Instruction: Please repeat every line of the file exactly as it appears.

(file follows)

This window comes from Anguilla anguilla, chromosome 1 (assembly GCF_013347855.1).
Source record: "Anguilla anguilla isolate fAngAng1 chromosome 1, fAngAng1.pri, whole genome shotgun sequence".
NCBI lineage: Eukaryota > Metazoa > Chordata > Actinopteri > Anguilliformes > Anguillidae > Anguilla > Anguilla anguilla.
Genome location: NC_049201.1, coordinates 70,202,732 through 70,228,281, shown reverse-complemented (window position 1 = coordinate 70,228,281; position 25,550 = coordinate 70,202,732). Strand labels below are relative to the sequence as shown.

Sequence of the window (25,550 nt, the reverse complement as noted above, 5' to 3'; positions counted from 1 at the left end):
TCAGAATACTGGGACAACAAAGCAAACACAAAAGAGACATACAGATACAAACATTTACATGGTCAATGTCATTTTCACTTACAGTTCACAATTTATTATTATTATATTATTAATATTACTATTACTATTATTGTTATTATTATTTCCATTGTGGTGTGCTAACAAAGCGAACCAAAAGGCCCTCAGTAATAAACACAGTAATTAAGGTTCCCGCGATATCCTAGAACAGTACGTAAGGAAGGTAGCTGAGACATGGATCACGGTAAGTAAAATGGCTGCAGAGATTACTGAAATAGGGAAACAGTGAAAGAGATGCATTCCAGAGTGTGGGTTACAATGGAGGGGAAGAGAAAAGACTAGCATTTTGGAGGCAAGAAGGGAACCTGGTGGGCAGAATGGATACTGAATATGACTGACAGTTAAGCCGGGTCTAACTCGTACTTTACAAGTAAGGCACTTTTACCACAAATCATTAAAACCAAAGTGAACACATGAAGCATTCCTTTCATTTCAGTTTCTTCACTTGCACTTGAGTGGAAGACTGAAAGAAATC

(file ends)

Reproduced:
This window comes from Anguilla anguilla, chromosome 1 (assembly GCF_013347855.1).
Source record: "Anguilla anguilla isolate fAngAng1 chromosome 1, fAngAng1.pri, whole genome shotgun sequence".
NCBI lineage: Eukaryota > Metazoa > Chordata > Actinopteri > Anguilliformes > Anguillidae > Anguilla > Anguilla anguilla.
Genome location: NC_049201.1, coordinates 70,202,732 through 70,228,281, shown reverse-complemented (window position 1 = coordinate 70,228,281; position 25,550 = coordinate 70,202,732). Strand labels below are relative to the sequence as shown.

Sequence of the window (25,550 nt, the reverse complement as noted above, 5' to 3'; positions counted from 1 at the left end):
TCAGAATACTGGGACAACAAAGCAAACACAAAAGAGACATACAGATACAAACATTTACATGGTCAATGTCATTTTCACTTACAGTTCACAATTTATTATTATTATATTATTAATATTACTATTACTATTATTGTTATTATTATTTCCATTGTGGTGTGCTAACAAAGCGAACCAAAAGGCCCTCAGTAATAAACACAGTAATTAAGGTTCCCGCGATATCCTAGAACAGTACGTAAGGAAGGTAGCTGAGACATGGATCACGGTAAGTAAAATGGCTGCAGAGATTACTGAAATAGGGAAACAGTGAAAGAGATGCATTCCAGAGTGTGGGTTACAATGGAGGGGAAGAGAAAAGACTAGCATTTTGGAGGCAAGAAGGGAACCTGGTGGGCAGAATGGATACTGAATATGACTGACAGTTAAGCCGGGTCTAACTCGTACTTTACAAGTAAGGCACTTTTACCACAAATCATTAAAACCAAAGTGAACACATGAAGCATTCCTTTCATTTCAGTTTCTTCACTTGCACTTGAGTGGAAGACTGAAAGAAATC